5 Must-Know Obamacare Obligations for Every Entrepreneur

Obamacare

Obamacare or ACA compliance is real, it’s complicated and it’s here to stay. Business owners today face a new challenge to be at par with ever changing rules and their interpretations and to also act accordingly to track and report to the IRS.

Below we present a couple of factors that are a good start for analyzing the current status of a business owner in terms of liability towards ACA.

1. What are the Current Obligations?

As per the ACA rules employers having more than 50 full-time employees (including full-time equivalents) and less than 100 are required to offer healthcare coverage to all full-time employees in 2015. For this, it is also necessary for the sake of calculations that the employer count their employees from 2014.

As per the ACA rules employers having more than 50 full-time employees (including full-time equivalents) and less than 100 are required to offer healthcare coverage to all full-time employees in 2015. For this, it is also necessary for the sake of calculations that the employer count their employees from 2014.

A majority of employers are not aware that they need to calculate their full-time employees and FTEs from last accounting year to know if they fall into the category for compliance with the ACA (for healthcare coverage). Not only that, they need to keep a track on current year employee numbers to know their liability for the next accounting year.As per the ACA definition, employees who have worked 30 hours a week on an average are classified as Full-time employee. Obama care (ACA) makes it mandatory for business owners to offer healthcare coverage to their FTEs also.

2. What are Full-Time Employees? (Definition)

As per the ACA definition, employees who have worked 30 hours a week on an average are classified as Full-time employee. Obama care (ACA) makes it mandatory for business owners to offer healthcare coverage to their FTEs also.

Since many definitions exist for the full-time employee classification and all categorize them as someone who has worked for more than 40 hours per week, the new classification of a full-time employee who works 30 hours per week is a new one and strictly from the ACA. This also means that now the employers have to offer health care coverage to more number of employees.

Read Also: IRS Health Care Tax Considerations for Small Employers with Fewer than 50 Employees

3. Health Care Coverage – At Least to a Minimum Percentage of Full-Time Employees

All large employers should identify their full-time employees as they have to offer healthcare coverage to a fixed percentage of the full-time employee base, failing in which they are liable of $2,000 penalty from the IRS for each full-time employee.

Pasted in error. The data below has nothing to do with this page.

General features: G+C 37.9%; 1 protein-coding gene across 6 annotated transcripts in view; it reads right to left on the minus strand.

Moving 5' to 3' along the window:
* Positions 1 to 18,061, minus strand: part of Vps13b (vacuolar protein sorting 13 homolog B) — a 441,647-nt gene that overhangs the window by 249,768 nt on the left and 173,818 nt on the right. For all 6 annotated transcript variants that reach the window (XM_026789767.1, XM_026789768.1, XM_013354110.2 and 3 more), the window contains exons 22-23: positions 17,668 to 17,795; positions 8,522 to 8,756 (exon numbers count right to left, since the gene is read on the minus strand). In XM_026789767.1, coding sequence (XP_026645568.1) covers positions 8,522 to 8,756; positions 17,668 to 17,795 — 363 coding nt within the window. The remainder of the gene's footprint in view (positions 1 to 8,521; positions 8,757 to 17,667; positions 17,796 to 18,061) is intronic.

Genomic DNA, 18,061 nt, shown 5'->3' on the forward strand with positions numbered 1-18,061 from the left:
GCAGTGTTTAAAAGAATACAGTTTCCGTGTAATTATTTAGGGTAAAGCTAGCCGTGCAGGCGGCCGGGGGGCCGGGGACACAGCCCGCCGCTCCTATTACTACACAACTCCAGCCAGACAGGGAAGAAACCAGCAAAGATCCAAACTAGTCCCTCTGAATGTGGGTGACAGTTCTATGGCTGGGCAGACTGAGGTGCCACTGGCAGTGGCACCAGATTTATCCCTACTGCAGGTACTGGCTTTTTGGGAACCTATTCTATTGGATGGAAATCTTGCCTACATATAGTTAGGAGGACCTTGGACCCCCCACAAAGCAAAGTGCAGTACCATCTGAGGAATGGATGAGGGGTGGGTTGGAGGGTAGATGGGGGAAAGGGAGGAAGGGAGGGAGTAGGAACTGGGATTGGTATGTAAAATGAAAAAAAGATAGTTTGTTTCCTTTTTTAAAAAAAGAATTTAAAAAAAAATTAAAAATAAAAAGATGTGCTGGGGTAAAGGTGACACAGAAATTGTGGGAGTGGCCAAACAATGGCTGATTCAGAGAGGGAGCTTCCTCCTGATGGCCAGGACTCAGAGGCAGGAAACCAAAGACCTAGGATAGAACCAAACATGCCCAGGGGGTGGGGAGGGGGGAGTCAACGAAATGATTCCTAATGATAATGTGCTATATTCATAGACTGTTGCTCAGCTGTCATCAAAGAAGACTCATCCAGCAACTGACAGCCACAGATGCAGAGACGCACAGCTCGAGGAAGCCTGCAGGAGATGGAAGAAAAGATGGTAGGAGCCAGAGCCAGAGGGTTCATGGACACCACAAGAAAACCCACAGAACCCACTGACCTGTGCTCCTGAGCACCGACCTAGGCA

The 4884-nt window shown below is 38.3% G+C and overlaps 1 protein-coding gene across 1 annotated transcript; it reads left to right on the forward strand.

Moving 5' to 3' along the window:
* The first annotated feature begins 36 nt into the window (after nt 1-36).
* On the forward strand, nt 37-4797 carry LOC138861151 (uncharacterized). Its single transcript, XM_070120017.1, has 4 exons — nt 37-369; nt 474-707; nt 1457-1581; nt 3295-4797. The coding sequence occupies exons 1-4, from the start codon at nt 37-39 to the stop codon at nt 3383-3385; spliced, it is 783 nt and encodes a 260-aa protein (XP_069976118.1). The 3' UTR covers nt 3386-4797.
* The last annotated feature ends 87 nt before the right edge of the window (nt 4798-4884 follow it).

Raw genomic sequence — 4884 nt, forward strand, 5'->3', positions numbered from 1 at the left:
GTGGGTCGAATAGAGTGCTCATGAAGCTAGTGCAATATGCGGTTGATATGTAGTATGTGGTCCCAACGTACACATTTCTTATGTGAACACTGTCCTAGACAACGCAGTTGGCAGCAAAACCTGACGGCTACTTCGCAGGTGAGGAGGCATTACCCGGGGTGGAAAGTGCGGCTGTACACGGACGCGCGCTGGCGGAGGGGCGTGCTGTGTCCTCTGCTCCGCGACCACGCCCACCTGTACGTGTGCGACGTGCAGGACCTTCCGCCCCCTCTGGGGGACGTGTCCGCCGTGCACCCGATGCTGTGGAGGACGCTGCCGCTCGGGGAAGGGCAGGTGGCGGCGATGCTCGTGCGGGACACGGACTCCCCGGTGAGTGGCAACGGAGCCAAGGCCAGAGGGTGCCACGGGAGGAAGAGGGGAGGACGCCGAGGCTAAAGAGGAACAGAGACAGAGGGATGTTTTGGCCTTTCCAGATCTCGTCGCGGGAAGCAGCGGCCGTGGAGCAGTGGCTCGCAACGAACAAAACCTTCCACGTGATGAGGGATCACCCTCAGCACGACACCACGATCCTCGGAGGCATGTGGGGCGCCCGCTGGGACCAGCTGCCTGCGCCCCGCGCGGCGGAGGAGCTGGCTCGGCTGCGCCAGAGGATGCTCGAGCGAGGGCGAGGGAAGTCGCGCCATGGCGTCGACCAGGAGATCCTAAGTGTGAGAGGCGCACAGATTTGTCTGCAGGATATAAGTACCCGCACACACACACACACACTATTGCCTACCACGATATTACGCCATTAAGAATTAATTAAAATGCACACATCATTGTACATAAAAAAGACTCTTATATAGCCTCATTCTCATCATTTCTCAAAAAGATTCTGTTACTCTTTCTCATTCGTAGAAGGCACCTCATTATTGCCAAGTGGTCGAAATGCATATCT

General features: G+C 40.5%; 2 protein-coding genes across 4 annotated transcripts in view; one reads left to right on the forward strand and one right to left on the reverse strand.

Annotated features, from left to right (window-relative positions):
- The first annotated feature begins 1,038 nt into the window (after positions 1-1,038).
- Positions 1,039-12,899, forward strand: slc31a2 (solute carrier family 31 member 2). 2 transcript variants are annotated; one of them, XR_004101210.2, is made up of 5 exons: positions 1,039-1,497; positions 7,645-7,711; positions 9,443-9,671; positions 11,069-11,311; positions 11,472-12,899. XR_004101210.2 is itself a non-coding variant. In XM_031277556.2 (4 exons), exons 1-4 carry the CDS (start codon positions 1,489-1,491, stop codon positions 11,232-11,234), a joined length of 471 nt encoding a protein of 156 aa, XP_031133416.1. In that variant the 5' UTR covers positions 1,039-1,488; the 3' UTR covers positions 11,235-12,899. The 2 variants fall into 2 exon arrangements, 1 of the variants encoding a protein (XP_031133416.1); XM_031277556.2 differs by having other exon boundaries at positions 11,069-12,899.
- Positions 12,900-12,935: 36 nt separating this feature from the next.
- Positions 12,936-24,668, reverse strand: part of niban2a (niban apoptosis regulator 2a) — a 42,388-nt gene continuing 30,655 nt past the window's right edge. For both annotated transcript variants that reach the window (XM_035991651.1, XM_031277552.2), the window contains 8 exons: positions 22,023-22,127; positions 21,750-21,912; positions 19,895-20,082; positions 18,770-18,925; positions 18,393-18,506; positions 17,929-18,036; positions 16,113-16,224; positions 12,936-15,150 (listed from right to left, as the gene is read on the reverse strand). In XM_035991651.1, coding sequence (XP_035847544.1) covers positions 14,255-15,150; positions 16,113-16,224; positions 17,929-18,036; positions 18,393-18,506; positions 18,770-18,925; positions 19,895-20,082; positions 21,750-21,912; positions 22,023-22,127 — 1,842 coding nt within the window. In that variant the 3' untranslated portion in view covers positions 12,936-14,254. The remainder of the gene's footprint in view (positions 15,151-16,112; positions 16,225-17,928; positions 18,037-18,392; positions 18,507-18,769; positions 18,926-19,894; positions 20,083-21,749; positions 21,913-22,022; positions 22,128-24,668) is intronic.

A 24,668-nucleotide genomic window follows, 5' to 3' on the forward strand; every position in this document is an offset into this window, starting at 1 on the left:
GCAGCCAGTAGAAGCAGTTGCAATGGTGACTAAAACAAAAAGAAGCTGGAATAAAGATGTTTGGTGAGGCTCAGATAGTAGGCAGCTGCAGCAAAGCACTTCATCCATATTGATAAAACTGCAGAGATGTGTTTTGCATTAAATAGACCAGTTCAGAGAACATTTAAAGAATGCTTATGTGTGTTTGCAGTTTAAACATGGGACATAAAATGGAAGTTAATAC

ACA states that the large employers are supposed to offer healthcare coverage to at least 70 percent of their full-time employees in 2015. And that was still beneficial for the employers in 2015 as from 2016 ACA mandates that the large employers offer healthcare coverage to at least 95 percent of their full-time employee base or else face a penalty of $2,000 per full-time employee.

Related: Health Insurance Providers Must Report Certain Information to the IRS and Covered Individuals

4. Employers must Offer Affordable Coverage Options

Once the initial screening of healthcare compliance is done, the employer is then required to ensure that the coverage provided is of Minimum Actuarial Value (MAV) and also that the coverage is affordable by their employees. MAV is defined as the value which is at least 60 percent of the total benefits cost mentioned in the medical plan.

Providing with healthcare coverage is not enough, the employer has to make sure that it is affordable too. If this is not the case and the employee gets coverage from state health care exchange where they can earn tax credit the employer is liable to be penalized for $3,000 per case.

5. Healthcare Coverage – Tracking and Reporting

Things beyond providing healthcare coverage are bit more intricate as it involves tracking and reporting that are in compliance with the IRS.

From the reporting perspective Form 1095-C, the employee statement is a lengthy document. And employers have to track, calculate and report all the pertinent data points accurately. For a small business owner, that’s a lot of paperwork.

The uncertainty around the health care coverage complicates the issue, resulting in employer’s compliance checks because of legal penalties around the healthcare reforms.

It is highly suggested that small business owners either go through the ACA document with diligence or automate the process with ACA 1095 software. The filing done using 1095 software is IRS compatible and accurate. The 1095 software comes loaded with all the latest tax and filing rules, so you can be assured of correctness. Or else, the business owner may hire a CPA who specializes in this field.

With all the spiraling ACA intricacies, compliance check involves gathering and calculations of many years. And this makes it extremely difficult for small business owners.

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